John said...

Look at the N column, showing the number of descendants in each clade.

The Yamnaya Culture on the steppes, the best archaeological candidate for the Indo-European homeland, dates to around 3500 BC, so not quite Bronze Age, but well after the Neolithic expansion.

Unknown said...

Further questions, to make sure I understand this right: is the argument that each hg represents a single male ancestor? And, if you have that hg, are you then descended from that male ancestor and no other?

Or is the argument that if you have that hg, at some point that ancestor's DNA got inserted into your ancestral lineage, so that many Europeans share the DNA of a small number of super-successful male founders, alongside the more widely scattered DNA of other male ancestors who were not descendants of the small number of male founders?

Unknown said...

Thinking further: I take it these distinctive hg's are all on Y chromosomes. Therefore, is the argument that if you are a male with a certain hg on your Y chromosome, then your Y chromosome all the way back must go to one particular male?

In other words, in the female line you may be in some sense "descended" from a humble peasant male type from the year 3000BC, but your male genetic material comes from one of the superfounders.

John said...

Yes, the analysis just applies to the Y chromosome line, strictly male to male. So, yes, you have DNA from many, many different people by the time you go back 5,000 years, some of them humble male peasants. Just the luck of some men having only daughters means that some Y-chromosome lineages will go extinct every generation. But for a Y-chromosome lineage to become dominant in a large population the men who carry it have to have a lot more children than the ones who don't.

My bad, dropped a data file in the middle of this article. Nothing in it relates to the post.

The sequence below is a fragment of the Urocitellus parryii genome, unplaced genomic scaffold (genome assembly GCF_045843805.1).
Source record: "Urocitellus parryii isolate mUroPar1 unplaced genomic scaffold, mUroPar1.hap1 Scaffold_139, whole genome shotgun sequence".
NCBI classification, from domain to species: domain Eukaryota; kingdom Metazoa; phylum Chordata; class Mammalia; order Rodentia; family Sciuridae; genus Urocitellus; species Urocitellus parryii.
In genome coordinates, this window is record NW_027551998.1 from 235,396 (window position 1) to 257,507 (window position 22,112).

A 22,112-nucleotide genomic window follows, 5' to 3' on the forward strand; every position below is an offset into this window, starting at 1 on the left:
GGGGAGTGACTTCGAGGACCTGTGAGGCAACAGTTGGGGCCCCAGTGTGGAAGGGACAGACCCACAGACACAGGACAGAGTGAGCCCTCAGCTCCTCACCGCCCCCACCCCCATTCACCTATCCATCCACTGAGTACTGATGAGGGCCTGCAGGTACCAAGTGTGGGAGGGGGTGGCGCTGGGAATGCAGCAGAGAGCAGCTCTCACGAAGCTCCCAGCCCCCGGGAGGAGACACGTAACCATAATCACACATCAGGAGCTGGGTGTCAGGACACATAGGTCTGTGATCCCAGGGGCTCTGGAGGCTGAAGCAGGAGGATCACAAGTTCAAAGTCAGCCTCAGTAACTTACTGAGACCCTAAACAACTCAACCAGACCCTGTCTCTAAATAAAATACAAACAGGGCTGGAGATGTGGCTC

The thing I keep wondering about is disease; we have genes for disease resistance that emerged within the past 5,000 years and are now pretty much universal among people of west Asian descent, and for that to happen the impact on survival has to have been much bigger than these warrior founder effects. After all, their genes are carried only by a minority of men today, whereas we all have smallpox resistance genes.

Unknown said...

"their genes are carried only by a minority of men today": but I thought you were saying essentially that 70% of male Europeans have their Y chromosomes from this small number of founder lineages. That's tens, if not hundreds, of millions of men! Yes, a minority in the world, but not a small number. And elsewhere on their genes may have been the crucial immune system mutations, which they would pass to their offspring of both genders.

At least some older works I've read on disease (of the vintage of McNeill's Plagues and Peoples) basically said that most infectious diseases made their way into humans from farm animals. If these superfounders came first from the bringers of agriculture, and then from steppe herdsmen, perhaps they thrived in the new economy and were able to spread it precisely because of immunological mutations.